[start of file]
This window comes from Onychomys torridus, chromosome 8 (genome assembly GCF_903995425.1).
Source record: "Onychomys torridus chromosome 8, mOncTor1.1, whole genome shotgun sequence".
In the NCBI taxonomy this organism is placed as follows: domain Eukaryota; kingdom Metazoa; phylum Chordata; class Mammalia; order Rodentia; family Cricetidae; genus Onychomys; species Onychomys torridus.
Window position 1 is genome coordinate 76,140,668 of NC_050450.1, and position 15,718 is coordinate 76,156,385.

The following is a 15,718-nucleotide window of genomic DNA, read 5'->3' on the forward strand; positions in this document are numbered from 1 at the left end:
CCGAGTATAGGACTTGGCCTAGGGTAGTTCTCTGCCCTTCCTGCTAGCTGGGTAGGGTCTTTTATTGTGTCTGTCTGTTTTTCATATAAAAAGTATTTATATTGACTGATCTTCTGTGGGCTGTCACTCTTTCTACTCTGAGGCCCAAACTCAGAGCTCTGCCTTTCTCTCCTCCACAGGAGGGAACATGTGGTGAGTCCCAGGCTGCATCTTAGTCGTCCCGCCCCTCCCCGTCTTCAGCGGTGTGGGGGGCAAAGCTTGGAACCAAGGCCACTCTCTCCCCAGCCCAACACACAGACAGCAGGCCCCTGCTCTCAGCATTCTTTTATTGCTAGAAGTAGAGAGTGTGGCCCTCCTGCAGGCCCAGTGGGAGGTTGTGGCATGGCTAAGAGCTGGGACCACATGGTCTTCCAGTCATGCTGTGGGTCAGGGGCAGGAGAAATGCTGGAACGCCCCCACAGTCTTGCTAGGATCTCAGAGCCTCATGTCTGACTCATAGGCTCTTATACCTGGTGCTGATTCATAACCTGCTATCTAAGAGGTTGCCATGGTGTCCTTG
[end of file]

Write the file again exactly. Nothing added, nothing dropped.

This window comes from Onychomys torridus, chromosome 8 (genome assembly GCF_903995425.1).
Source record: "Onychomys torridus chromosome 8, mOncTor1.1, whole genome shotgun sequence".
In the NCBI taxonomy this organism is placed as follows: domain Eukaryota; kingdom Metazoa; phylum Chordata; class Mammalia; order Rodentia; family Cricetidae; genus Onychomys; species Onychomys torridus.
Window position 1 is genome coordinate 76,140,668 of NC_050450.1, and position 15,718 is coordinate 76,156,385.

The following is a 15,718-nucleotide window of genomic DNA, read 5'->3' on the forward strand; positions in this document are numbered from 1 at the left end:
CCGAGTATAGGACTTGGCCTAGGGTAGTTCTCTGCCCTTCCTGCTAGCTGGGTAGGGTCTTTTATTGTGTCTGTCTGTTTTTCATATAAAAAGTATTTATATTGACTGATCTTCTGTGGGCTGTCACTCTTTCTACTCTGAGGCCCAAACTCAGAGCTCTGCCTTTCTCTCCTCCACAGGAGGGAACATGTGGTGAGTCCCAGGCTGCATCTTAGTCGTCCCGCCCCTCCCCGTCTTCAGCGGTGTGGGGGGCAAAGCTTGGAACCAAGGCCACTCTCTCCCCAGCCCAACACACAGACAGCAGGCCCCTGCTCTCAGCATTCTTTTATTGCTAGAAGTAGAGAGTGTGGCCCTCCTGCAGGCCCAGTGGGAGGTTGTGGCATGGCTAAGAGCTGGGACCACATGGTCTTCCAGTCATGCTGTGGGTCAGGGGCAGGAGAAATGCTGGAACGCCCCCACAGTCTTGCTAGGATCTCAGAGCCTCATGTCTGACTCATAGGCTCTTATACCTGGTGCTGATTCATAACCTGCTATCTAAGAGGTTGCCATGGTGTCCTTG